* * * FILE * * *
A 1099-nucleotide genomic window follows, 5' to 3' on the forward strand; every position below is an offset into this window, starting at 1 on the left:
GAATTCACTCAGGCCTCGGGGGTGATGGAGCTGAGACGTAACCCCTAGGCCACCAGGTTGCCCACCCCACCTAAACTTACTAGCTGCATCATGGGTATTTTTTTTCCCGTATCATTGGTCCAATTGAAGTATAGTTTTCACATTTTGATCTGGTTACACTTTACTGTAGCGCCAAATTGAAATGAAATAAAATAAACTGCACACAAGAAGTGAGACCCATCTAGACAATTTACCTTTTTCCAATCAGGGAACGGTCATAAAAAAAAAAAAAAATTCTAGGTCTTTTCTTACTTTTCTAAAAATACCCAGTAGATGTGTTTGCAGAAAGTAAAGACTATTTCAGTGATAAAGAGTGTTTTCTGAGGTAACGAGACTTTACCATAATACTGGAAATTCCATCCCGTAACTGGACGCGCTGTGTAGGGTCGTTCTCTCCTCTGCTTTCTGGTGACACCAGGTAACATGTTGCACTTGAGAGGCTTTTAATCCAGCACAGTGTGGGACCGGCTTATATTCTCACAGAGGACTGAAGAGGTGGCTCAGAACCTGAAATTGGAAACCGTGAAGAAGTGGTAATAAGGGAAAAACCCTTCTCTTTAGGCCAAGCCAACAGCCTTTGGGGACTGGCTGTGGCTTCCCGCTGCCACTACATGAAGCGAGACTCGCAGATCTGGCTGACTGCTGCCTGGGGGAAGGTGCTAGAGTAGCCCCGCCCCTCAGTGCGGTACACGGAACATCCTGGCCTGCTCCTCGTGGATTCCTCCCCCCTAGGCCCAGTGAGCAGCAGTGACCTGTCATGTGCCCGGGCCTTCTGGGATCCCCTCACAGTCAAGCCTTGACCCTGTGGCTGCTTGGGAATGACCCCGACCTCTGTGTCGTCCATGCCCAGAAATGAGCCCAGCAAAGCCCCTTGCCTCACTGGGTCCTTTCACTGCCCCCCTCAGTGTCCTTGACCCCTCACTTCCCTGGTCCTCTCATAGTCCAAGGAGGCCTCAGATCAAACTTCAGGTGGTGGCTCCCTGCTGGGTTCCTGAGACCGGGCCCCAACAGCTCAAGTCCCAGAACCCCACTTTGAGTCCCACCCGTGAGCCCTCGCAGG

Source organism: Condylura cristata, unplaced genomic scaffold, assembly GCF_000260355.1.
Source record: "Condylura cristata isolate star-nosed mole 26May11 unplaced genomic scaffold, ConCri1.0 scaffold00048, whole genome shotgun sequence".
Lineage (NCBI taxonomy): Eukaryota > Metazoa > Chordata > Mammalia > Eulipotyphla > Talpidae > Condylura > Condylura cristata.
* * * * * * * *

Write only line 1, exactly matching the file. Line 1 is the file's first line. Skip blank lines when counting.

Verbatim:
A 1099-nucleotide genomic window follows, 5' to 3' on the forward strand; every position below is an offset into this window, starting at 1 on the left: